Divin Poison, Rouge
Staff Pick

Divin Poison, Rouge - 2018

Item # 44133 750mL
$23.96/ Single Bottle
$287.52 $258.77/ Case of 12
You Save 10%
Grape Variety
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This item is featured in: WineClub
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Tasting Notes

The iconoclast Christophe Bosque is behind this delicious red wine from the south of France that' comes from fruit in the Gigondas area of the Rhône Valley. Fermented with native yeasts in cement and made entirely without any addition of sulphur. The vines are 50 years old on average.

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Staff Pick Notes

If you are looking for juice that demonstrates low-fi wine making with high-fidelity results, then crank the volume on this wine when you pop the cork. Dark-fruited and lithe, tart and earthy at once, this is everything I want from a Languedoc red. This incredibly well-balanced wine is made by Christophe Bosque, a négociant/winemaker who aims to make wine with "vibration...energy and life force that can only come from well-cared-for vines." No use of chemicals, spontaneous fermentation, and almost a year spent in cement tanks allow the fruit to speak for itself. And wow—what a voice it has! If this is really poison, I will happily drink it all, preferably with a light chill.


Astor's Glossary of Terms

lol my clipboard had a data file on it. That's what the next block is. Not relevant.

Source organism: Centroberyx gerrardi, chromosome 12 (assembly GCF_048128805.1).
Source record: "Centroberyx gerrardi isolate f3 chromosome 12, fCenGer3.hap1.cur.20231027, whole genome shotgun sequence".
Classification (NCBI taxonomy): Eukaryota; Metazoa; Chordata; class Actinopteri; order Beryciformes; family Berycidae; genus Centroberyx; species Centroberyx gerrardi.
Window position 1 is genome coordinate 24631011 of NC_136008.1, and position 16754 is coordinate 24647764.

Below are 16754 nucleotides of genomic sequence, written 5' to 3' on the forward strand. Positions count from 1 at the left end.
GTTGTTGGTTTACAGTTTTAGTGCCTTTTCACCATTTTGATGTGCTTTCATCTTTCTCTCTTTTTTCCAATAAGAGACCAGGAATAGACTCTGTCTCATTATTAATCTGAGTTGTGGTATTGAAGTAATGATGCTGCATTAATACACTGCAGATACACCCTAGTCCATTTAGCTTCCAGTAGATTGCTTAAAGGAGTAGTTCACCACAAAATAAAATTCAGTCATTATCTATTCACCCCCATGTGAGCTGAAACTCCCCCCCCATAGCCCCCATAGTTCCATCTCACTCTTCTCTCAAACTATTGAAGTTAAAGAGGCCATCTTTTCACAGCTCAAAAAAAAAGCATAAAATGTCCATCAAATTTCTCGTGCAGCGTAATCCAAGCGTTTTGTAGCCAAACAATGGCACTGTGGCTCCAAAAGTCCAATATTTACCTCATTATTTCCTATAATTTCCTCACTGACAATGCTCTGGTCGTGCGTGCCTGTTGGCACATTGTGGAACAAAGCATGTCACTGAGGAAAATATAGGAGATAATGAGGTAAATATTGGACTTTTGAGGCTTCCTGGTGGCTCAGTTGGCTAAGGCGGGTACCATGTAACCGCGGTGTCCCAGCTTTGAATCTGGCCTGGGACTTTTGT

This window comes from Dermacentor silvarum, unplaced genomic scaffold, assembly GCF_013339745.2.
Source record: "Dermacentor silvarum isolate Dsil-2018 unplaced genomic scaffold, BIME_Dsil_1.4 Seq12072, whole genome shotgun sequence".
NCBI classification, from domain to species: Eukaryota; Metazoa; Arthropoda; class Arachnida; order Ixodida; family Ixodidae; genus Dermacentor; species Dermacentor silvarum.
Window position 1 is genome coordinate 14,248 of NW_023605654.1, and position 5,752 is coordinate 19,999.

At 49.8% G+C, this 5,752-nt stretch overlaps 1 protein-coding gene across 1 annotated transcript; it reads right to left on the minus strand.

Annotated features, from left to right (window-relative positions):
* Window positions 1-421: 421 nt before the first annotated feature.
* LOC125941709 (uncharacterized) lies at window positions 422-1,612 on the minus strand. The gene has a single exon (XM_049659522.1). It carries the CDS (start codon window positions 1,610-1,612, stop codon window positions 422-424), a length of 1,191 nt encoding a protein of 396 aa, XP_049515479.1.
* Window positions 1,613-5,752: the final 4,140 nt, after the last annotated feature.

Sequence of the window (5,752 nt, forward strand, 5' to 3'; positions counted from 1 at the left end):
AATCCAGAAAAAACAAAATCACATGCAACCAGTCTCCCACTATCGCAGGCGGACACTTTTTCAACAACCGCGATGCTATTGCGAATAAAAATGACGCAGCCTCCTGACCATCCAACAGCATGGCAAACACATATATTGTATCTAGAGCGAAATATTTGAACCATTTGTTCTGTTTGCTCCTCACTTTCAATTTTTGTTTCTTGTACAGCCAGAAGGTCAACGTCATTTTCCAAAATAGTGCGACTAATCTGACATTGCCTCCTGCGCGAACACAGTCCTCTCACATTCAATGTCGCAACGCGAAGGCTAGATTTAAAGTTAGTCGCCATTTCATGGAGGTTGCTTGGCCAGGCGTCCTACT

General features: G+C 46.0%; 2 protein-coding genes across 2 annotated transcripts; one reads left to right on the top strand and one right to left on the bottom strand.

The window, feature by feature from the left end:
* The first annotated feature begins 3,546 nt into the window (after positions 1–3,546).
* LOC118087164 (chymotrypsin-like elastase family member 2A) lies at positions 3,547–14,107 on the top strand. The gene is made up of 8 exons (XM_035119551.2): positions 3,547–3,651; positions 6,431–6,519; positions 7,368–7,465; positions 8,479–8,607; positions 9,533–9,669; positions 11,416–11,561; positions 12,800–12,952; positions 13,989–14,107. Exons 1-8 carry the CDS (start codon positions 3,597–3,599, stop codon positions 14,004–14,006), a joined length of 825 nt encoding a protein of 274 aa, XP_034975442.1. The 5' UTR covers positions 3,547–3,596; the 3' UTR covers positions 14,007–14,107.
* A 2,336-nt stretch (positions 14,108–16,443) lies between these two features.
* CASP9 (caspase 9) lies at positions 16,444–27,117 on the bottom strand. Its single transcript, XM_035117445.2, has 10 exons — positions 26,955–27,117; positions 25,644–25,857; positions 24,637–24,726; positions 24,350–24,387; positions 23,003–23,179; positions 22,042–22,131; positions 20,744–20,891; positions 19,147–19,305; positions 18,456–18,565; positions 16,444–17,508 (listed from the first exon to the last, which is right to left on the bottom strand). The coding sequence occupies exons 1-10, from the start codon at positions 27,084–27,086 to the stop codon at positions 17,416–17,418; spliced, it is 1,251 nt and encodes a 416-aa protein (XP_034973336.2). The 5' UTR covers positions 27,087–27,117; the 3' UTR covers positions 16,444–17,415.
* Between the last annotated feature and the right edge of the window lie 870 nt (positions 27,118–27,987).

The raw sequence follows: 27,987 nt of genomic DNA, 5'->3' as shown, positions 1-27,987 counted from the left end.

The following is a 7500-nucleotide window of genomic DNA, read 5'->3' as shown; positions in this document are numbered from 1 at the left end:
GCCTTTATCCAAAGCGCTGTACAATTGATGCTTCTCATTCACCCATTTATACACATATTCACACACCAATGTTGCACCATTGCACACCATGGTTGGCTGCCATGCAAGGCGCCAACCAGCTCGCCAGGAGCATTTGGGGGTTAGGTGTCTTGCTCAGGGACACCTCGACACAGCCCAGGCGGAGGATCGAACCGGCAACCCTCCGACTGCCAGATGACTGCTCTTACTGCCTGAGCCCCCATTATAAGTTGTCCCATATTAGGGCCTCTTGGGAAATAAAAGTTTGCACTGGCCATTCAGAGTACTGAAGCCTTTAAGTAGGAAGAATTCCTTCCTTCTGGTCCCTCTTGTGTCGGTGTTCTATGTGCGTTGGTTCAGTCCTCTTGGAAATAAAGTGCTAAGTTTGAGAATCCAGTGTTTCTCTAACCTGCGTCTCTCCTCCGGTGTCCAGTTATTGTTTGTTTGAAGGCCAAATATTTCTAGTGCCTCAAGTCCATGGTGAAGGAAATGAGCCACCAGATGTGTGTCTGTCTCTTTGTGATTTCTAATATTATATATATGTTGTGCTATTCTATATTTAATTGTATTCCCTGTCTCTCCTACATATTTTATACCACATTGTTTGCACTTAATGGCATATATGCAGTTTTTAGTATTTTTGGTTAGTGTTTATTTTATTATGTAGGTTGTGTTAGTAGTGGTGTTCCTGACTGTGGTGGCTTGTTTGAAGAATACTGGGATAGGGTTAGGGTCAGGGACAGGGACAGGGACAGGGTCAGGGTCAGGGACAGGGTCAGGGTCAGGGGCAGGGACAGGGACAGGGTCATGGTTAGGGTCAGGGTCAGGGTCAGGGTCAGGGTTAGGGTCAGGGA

The Grenache grape (a.k.a. Grenache Noir) produces relatively pale, fruity red wines that often stop just short of sweetness. Grenache is familiar to most wine drinkers as an ingredient in the blends of the Rhône and Languedoc-Roussillon, where it can add charm to varieties that are a little rougher around the edges. The distinguished Châteauneuf-du-Pape and Gigondas appellations are both...

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Grown all over Europe and the Americas, Carignan (a.k.a. Carignane, Carignano, and Cariñena) is seldom seen as a 100% varietal wine. Many appellations of Languedoc-Roussillon must include a certain percentage of Carignan, but it is rarely the dominant grape in these blends. For years, this naturally high-yielding grape suffered from overproduction, but New World winemakers have lately taken up...

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We'd like to clear this up once and for all: the Shiraz grape is genetically identical to Syrah. Australian winemakers put "Shiraz" on the map (and, many would argue, vice versa), and the term is now used throughout much of the New World. Let it never be said, however, that Shiraz and Syrah are the same thing: the region in which the grape is grown determines much about the flavor of the wine it...

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